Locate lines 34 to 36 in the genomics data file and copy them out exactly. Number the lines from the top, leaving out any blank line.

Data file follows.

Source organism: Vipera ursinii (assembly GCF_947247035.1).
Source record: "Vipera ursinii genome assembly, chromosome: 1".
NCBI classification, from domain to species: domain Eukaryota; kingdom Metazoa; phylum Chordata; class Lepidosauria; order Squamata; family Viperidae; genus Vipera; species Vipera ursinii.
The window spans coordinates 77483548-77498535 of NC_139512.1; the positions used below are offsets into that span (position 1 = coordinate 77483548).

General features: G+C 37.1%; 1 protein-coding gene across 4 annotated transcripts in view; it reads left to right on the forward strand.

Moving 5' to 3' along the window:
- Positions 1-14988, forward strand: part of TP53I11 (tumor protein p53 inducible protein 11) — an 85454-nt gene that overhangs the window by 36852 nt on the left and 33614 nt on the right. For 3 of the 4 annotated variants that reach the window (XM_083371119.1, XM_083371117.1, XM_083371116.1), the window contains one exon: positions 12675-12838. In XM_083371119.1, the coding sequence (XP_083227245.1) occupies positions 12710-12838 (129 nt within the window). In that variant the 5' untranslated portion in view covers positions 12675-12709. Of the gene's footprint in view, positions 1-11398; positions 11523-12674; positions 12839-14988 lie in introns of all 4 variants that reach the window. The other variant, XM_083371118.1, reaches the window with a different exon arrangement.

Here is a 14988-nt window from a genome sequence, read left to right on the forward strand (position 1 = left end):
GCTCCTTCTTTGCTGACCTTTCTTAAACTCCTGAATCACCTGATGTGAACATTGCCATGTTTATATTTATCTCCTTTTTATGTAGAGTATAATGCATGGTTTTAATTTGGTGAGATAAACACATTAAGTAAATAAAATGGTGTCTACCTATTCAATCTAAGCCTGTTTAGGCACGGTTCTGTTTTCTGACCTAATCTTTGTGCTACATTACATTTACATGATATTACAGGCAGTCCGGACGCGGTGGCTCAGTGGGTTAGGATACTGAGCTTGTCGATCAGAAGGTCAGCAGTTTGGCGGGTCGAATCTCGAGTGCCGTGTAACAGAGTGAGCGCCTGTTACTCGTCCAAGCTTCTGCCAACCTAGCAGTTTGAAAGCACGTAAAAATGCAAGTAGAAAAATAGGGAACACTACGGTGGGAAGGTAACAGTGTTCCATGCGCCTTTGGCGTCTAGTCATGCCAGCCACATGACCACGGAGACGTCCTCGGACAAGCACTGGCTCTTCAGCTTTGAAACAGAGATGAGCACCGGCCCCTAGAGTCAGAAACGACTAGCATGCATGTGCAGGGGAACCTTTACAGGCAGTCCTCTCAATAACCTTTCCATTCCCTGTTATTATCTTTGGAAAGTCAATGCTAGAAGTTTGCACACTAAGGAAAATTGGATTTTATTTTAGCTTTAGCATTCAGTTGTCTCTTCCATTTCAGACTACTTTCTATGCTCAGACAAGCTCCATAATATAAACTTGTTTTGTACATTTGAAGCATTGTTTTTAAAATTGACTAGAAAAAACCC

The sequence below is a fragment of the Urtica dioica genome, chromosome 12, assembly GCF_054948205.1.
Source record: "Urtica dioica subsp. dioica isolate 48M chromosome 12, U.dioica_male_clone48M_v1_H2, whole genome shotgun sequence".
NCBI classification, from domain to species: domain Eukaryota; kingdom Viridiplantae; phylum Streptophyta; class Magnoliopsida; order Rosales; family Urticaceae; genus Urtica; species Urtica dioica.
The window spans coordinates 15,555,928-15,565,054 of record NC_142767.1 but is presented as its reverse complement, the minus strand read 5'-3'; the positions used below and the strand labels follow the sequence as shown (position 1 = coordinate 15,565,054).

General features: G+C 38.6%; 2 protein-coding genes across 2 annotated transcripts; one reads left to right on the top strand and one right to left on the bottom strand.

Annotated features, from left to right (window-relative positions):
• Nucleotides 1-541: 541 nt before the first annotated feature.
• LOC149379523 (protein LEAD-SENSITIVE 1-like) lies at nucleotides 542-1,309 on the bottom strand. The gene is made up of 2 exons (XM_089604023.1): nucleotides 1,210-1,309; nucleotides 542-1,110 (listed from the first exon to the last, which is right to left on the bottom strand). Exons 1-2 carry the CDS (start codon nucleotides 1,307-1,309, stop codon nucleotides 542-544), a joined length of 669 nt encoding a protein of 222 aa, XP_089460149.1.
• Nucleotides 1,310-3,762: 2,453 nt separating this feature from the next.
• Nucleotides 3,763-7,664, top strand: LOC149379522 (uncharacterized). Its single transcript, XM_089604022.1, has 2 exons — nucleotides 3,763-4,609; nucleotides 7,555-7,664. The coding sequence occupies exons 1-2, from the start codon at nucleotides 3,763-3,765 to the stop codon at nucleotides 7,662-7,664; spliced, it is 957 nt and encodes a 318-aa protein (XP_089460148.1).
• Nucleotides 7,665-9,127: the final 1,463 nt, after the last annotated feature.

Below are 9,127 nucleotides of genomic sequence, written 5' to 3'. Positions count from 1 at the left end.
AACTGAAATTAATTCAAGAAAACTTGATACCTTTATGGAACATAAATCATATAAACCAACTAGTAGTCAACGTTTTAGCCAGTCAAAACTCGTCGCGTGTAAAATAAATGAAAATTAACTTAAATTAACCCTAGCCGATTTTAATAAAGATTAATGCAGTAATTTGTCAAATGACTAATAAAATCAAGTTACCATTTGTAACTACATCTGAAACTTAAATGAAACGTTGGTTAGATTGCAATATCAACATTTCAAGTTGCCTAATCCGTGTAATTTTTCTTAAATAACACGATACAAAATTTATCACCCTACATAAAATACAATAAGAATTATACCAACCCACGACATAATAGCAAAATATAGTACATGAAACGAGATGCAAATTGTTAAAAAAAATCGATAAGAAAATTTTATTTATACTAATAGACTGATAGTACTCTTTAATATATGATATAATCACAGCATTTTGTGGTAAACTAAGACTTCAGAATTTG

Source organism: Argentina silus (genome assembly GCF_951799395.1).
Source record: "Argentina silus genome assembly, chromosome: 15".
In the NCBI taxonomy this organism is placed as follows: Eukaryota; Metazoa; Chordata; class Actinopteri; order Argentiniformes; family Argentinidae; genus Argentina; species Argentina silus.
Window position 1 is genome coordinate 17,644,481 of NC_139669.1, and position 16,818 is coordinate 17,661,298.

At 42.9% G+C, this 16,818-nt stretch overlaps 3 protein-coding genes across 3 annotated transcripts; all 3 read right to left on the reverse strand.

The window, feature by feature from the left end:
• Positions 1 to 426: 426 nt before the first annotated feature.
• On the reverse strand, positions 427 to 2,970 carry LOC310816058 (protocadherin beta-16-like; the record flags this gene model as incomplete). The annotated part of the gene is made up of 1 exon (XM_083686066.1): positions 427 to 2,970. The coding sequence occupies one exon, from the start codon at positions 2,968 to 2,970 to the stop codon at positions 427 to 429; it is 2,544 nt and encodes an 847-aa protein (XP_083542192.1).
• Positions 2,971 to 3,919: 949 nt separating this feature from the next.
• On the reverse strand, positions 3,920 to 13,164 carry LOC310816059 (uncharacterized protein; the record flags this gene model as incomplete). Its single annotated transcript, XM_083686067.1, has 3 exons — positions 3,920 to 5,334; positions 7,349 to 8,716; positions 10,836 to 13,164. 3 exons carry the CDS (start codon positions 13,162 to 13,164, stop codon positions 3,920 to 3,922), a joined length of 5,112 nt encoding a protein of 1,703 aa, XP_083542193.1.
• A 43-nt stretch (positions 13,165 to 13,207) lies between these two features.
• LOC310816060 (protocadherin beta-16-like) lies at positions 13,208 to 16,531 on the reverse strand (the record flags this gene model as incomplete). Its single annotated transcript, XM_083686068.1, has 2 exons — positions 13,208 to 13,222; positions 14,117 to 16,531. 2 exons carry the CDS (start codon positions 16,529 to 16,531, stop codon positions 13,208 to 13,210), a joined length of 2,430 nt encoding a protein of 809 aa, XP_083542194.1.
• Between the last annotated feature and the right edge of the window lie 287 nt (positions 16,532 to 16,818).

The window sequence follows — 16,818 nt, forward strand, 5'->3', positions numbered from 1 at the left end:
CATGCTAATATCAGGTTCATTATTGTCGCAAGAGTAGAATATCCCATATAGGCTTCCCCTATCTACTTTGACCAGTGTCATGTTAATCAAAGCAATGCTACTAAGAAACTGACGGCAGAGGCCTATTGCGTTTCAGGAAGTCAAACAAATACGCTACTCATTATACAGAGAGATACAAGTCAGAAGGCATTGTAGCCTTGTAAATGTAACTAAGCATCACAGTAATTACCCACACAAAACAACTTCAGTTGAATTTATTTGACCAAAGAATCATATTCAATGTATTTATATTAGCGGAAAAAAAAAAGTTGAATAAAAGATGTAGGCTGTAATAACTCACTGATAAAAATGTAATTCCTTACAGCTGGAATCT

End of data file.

• LOC310816060 (protocadherin beta-16-like) lies at positions 13,208 to 16,531 on the reverse strand (the record flags this gene model as incomplete). Its single annotated transcript, XM_083686068.1, has 2 exons — positions 13,208 to 13,222; positions 14,117 to 16,531. 2 exons carry the CDS (start codon positions 16,529 to 16,531, stop codon positions 13,208 to 13,210), a joined length of 2,430 nt encoding a protein of 809 aa, XP_083542194.1.
• Between the last annotated feature and the right edge of the window lie 287 nt (positions 16,532 to 16,818).

The window sequence follows — 16,818 nt, forward strand, 5'->3', positions numbered from 1 at the left end: